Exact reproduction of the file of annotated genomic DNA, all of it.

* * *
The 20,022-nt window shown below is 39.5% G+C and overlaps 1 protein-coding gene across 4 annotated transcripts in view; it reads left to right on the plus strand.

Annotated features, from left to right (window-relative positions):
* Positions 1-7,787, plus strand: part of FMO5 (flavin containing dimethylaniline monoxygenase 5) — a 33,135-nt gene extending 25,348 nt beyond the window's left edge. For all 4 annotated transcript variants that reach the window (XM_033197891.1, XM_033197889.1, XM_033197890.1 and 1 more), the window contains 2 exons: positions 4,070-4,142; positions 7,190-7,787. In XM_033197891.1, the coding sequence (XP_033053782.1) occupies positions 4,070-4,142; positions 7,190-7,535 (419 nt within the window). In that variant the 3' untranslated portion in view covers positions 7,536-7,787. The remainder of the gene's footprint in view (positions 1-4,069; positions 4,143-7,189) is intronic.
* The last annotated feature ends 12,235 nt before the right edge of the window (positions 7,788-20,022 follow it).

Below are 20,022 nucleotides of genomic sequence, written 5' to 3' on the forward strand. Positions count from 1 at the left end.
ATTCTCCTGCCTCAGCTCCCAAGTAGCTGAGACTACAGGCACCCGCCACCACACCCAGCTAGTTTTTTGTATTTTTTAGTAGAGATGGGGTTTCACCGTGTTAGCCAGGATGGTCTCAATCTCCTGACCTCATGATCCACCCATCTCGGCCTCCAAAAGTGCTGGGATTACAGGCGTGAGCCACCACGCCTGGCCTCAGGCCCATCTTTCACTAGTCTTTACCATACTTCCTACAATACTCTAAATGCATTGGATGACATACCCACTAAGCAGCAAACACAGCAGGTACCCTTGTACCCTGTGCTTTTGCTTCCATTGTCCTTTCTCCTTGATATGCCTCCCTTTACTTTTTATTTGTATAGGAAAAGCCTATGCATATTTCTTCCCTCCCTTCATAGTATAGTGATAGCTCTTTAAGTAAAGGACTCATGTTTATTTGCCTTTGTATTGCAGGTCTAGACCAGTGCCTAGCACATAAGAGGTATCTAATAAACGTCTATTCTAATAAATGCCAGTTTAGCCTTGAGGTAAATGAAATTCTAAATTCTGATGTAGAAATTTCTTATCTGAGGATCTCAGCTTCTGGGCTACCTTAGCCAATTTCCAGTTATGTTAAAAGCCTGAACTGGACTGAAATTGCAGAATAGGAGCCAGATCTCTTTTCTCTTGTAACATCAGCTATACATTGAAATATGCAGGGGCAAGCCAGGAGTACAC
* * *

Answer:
The 20,022-nt window shown below is 39.5% G+C and overlaps 1 protein-coding gene across 4 annotated transcripts in view; it reads left to right on the plus strand.

Annotated features, from left to right (window-relative positions):
* Positions 1-7,787, plus strand: part of FMO5 (flavin containing dimethylaniline monoxygenase 5) — a 33,135-nt gene extending 25,348 nt beyond the window's left edge. For all 4 annotated transcript variants that reach the window (XM_033197891.1, XM_033197889.1, XM_033197890.1 and 1 more), the window contains 2 exons: positions 4,070-4,142; positions 7,190-7,787. In XM_033197891.1, the coding sequence (XP_033053782.1) occupies positions 4,070-4,142; positions 7,190-7,535 (419 nt within the window). In that variant the 3' untranslated portion in view covers positions 7,536-7,787. The remainder of the gene's footprint in view (positions 1-4,069; positions 4,143-7,189) is intronic.
* The last annotated feature ends 12,235 nt before the right edge of the window (positions 7,788-20,022 follow it).

Below are 20,022 nucleotides of genomic sequence, written 5' to 3' on the forward strand. Positions count from 1 at the left end.
ATTCTCCTGCCTCAGCTCCCAAGTAGCTGAGACTACAGGCACCCGCCACCACACCCAGCTAGTTTTTTGTATTTTTTAGTAGAGATGGGGTTTCACCGTGTTAGCCAGGATGGTCTCAATCTCCTGACCTCATGATCCACCCATCTCGGCCTCCAAAAGTGCTGGGATTACAGGCGTGAGCCACCACGCCTGGCCTCAGGCCCATCTTTCACTAGTCTTTACCATACTTCCTACAATACTCTAAATGCATTGGATGACATACCCACTAAGCAGCAAACACAGCAGGTACCCTTGTACCCTGTGCTTTTGCTTCCATTGTCCTTTCTCCTTGATATGCCTCCCTTTACTTTTTATTTGTATAGGAAAAGCCTATGCATATTTCTTCCCTCCCTTCATAGTATAGTGATAGCTCTTTAAGTAAAGGACTCATGTTTATTTGCCTTTGTATTGCAGGTCTAGACCAGTGCCTAGCACATAAGAGGTATCTAATAAACGTCTATTCTAATAAATGCCAGTTTAGCCTTGAGGTAAATGAAATTCTAAATTCTGATGTAGAAATTTCTTATCTGAGGATCTCAGCTTCTGGGCTACCTTAGCCAATTTCCAGTTATGTTAAAAGCCTGAACTGGACTGAAATTGCAGAATAGGAGCCAGATCTCTTTTCTCTTGTAACATCAGCTATACATTGAAATATGCAGGGGCAAGCCAGGAGTACAC